Japan Prime Minister Focuses on Relieving Fears Over Water Release from Fukushima Plant

The Yomiuri Shimbun
Prime Minister Fumio Kishida, left forefront, inspects the Advanced Liquid Processing System at the Fukushima No. 1 nuclear power plant on Sunday afternoon.

Prime Minister Fumio Kishida has visited the Fukushima No. 1 nuclear power plant in an effort to dispel concerns over the government’s plan to begin releasing treated water from the plant into the ocean.

Kishida made the visit on Sunday despite having just returned from a three-day visit to the United States. He decided it was necessary for him to personally confirm the plan’s safety as soon as possible, ahead of the planned release later this month.

Arrangements for releasing the water are in their final stages, as acceptance of the plan is growing both at home and abroad.

Careful procedures

“The amount of water to be released per day will be strictly controlled, is that right?” Kishida asked executives of operator Tokyo Electric Power Company Holdings, Inc. as he inspected preparations for the release of the treated water.

Kishida was told about the capabilities of the Advanced Liquid Processing System, or ALPS, which treats the water accumulated at the power station, and he repeatedly asked questions from the standpoint of the general public.

“Looking at the years to come, the government and TEPCO must do their utmost, prepared and determined not to betray the trust of people both at home and abroad,” Kishida told TEPCO officials with a stern expression after inspecting the inside of the power plant.

The visit was set up at Kishida’s request. He reportedly told aides that he wanted TEPCO officials to once more stiffen their resolve.

The 2011 accident has eroded confidence in the company. If TEPCO fails to ensure safety after the treated water begins to be released, it will discredit both that company and the Japanese government.

Based on this concern, the prime minister cautioned TEPCO officials by repeatedly using such words as “determination” and “sense of crisis.”

On July 4, the International Atomic Energy Agency released a comprehensive report saying Japan’s water release plan is consistent with international safety standards.

In response to the IAEA’s “endorsement,” some within the government and ruling parties insisted that the treated water should be released without delay, according to an executive of the ruling Liberal Democratic Party.

Despite such calls, Kishida decided to carefully take his time and proceed step by step.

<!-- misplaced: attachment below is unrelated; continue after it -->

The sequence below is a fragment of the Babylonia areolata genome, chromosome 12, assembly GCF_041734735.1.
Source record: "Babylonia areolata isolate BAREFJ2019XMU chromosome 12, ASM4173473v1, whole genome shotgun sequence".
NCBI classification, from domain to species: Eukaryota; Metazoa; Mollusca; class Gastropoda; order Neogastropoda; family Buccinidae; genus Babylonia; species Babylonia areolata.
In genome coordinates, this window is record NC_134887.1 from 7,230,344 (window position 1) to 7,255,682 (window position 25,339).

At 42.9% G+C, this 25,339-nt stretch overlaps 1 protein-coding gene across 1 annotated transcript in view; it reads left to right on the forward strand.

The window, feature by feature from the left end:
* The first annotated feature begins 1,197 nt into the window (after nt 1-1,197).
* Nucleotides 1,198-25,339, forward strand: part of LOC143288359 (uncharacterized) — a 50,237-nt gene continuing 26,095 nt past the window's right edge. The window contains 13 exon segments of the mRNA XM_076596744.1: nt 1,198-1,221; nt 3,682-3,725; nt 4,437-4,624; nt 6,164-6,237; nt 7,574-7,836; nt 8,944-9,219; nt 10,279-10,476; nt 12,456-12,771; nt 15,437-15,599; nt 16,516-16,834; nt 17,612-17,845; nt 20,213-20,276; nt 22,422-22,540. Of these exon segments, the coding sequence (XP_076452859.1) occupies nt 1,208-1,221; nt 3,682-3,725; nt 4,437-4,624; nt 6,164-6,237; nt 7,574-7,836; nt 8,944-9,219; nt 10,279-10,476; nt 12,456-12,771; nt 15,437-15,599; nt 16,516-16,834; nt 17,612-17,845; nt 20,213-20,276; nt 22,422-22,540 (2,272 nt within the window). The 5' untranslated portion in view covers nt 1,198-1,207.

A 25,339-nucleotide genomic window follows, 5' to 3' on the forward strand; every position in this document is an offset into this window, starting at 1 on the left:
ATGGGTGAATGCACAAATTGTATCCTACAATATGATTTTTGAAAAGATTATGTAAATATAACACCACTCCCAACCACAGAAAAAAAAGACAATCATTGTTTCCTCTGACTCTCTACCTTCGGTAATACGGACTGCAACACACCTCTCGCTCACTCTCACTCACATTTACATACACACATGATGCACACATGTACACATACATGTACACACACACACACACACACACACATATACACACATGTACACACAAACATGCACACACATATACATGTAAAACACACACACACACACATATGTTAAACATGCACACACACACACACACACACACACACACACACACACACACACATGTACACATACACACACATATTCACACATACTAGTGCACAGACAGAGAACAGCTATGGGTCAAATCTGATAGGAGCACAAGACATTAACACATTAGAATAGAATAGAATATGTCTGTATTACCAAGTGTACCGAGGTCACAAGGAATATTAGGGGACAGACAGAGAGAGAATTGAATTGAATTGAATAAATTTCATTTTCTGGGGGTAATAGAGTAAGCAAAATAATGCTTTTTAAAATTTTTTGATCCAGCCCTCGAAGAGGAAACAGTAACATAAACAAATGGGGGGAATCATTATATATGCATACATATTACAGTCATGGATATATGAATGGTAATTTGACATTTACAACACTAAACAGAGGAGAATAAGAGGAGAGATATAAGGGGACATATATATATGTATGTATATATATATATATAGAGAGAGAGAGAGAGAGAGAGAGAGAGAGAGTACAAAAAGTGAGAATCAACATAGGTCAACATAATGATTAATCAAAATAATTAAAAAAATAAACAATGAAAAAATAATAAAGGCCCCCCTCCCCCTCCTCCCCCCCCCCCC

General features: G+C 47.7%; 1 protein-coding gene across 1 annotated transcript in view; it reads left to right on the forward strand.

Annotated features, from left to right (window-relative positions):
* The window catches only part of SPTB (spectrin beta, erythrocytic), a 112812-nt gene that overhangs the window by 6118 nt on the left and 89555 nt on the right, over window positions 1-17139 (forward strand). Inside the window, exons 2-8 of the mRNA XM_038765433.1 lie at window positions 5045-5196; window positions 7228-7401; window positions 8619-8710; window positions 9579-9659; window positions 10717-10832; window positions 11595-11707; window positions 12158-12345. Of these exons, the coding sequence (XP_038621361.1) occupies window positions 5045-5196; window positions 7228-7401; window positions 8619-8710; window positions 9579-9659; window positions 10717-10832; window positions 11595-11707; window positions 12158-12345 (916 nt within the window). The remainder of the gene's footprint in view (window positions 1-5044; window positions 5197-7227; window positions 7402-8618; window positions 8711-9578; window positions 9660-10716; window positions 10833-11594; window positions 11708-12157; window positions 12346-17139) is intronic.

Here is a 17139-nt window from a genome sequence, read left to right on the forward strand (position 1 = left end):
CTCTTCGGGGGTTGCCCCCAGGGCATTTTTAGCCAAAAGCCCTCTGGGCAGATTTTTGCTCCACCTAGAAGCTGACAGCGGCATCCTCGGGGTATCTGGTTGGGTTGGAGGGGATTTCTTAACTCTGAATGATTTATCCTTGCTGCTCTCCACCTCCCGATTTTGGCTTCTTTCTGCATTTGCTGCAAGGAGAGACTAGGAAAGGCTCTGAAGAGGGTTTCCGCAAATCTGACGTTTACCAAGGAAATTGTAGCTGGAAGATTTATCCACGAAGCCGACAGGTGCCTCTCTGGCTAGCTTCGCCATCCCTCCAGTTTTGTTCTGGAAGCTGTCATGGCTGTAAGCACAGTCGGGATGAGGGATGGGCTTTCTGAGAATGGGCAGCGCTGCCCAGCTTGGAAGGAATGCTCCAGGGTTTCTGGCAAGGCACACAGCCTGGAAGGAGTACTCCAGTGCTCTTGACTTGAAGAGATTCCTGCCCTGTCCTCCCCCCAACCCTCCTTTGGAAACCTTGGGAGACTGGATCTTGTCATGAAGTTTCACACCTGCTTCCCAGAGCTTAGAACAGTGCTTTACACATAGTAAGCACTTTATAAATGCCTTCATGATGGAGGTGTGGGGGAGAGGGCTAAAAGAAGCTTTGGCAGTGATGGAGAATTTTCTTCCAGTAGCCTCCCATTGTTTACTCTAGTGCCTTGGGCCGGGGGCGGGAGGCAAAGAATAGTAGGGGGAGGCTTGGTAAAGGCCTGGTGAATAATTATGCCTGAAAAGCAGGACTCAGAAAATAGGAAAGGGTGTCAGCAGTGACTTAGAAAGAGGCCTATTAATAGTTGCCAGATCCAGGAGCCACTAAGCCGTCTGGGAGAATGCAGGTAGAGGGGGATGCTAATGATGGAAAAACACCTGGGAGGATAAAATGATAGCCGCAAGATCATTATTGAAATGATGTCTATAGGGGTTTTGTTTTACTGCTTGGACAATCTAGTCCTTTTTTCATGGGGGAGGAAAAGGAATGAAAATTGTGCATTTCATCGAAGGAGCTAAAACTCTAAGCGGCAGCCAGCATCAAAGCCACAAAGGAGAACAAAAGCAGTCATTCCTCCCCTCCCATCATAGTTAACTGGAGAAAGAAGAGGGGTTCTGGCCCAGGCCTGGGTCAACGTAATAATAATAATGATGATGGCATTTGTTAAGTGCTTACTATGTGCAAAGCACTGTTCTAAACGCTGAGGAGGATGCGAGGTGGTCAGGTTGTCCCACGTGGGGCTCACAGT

Countering misinformation

The government has especially focused on eliminating concern within the local fishing industry.

Even after the release of the IAEA report, Economy, Trade and Industry Minister Yasutoshi Nishimura and reconstruction minister Hiromichi Watanabe had a series of meetings with representatives of the fisheries industry. Nishimura and Watanabe explained that the treated water’s safety is being ensured on scientific grounds and the government is taking all possible measures to deal with misinformation.

The government set up a fund totaling about ¥80 billion, or about $550 million, by fiscal 2022 to help the fisheries industry in case it is impacted by misinformation. The fund will be used to cover costs for fisheries cooperatives and others to purchase fisheries products that can be frozen and preserved temporarily, as well as for finding new fishing grounds if fish and fisheries products caught off Fukushima Prefecture do not sell due to misinformation.

TEPCO is also ready to pay compensation if misinformation results in lower prices for fisheries products.

But more than a few members of the fisheries industry have voiced concern over harm caused by false rumors.

“A certain level of understanding has been achieved regarding the safety of treated water, but safety and a sense of security are different,” said Toshimitsu Konno, head of the Soma-Futaba fisheries cooperative association.

However, some fisheries officials have begun to show understanding for the government’s efforts, saying they “sense sincerity.”

International understanding

There is also growing understanding in the international community, which is providing a tailwind for the Japanese government.

The United States, France, Australia and many other countries have expressed support for the Japanese government’s plan. South Korean President Yoon Suk Yeol said Friday that he trusts the IAEA’s report.

China has spoken against the planned release without presenting scientific grounds for its opposition, but this stance has failed to draw wide support.

Opinion polls by media outlets also show that more people support the release plan than oppose it.

“Devoting a lot of time to gain public understanding has proved successful,” said a high-ranking government official. “We have to strive to provide careful explanations to the public, with the prime minster at the forefront of these efforts.”